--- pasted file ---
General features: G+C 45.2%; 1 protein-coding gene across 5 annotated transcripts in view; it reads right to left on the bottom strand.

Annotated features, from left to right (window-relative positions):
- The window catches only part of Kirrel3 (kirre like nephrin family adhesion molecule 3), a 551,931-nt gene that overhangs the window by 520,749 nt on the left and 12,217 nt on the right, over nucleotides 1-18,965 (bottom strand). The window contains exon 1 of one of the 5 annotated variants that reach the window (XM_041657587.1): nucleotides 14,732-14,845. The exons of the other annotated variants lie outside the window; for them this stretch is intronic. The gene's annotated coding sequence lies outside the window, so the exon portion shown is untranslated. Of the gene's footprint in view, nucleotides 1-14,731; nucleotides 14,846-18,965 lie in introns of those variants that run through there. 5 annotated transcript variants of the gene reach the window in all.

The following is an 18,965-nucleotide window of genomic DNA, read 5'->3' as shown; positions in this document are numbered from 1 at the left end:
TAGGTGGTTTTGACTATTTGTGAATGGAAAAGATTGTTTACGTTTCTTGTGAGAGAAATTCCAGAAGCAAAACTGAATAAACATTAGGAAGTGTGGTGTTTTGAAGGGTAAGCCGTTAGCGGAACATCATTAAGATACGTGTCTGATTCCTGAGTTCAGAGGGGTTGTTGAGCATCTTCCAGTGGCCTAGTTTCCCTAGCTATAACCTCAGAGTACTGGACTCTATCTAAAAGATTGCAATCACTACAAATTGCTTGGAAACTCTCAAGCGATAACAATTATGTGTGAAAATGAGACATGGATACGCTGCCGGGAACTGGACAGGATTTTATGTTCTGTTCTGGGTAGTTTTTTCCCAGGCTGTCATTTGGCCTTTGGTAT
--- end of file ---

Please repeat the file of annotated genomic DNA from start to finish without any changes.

General features: G+C 45.2%; 1 protein-coding gene across 5 annotated transcripts in view; it reads right to left on the bottom strand.

Annotated features, from left to right (window-relative positions):
- The window catches only part of Kirrel3 (kirre like nephrin family adhesion molecule 3), a 551,931-nt gene that overhangs the window by 520,749 nt on the left and 12,217 nt on the right, over nucleotides 1-18,965 (bottom strand). The window contains exon 1 of one of the 5 annotated variants that reach the window (XM_041657587.1): nucleotides 14,732-14,845. The exons of the other annotated variants lie outside the window; for them this stretch is intronic. The gene's annotated coding sequence lies outside the window, so the exon portion shown is untranslated. Of the gene's footprint in view, nucleotides 1-14,731; nucleotides 14,846-18,965 lie in introns of those variants that run through there. 5 annotated transcript variants of the gene reach the window in all.

The following is an 18,965-nucleotide window of genomic DNA, read 5'->3' as shown; positions in this document are numbered from 1 at the left end:
TAGGTGGTTTTGACTATTTGTGAATGGAAAAGATTGTTTACGTTTCTTGTGAGAGAAATTCCAGAAGCAAAACTGAATAAACATTAGGAAGTGTGGTGTTTTGAAGGGTAAGCCGTTAGCGGAACATCATTAAGATACGTGTCTGATTCCTGAGTTCAGAGGGGTTGTTGAGCATCTTCCAGTGGCCTAGTTTCCCTAGCTATAACCTCAGAGTACTGGACTCTATCTAAAAGATTGCAATCACTACAAATTGCTTGGAAACTCTCAAGCGATAACAATTATGTGTGAAAATGAGACATGGATACGCTGCCGGGAACTGGACAGGATTTTATGTTCTGTTCTGGGTAGTTTTTTCCCAGGCTGTCATTTGGCCTTTGGTAT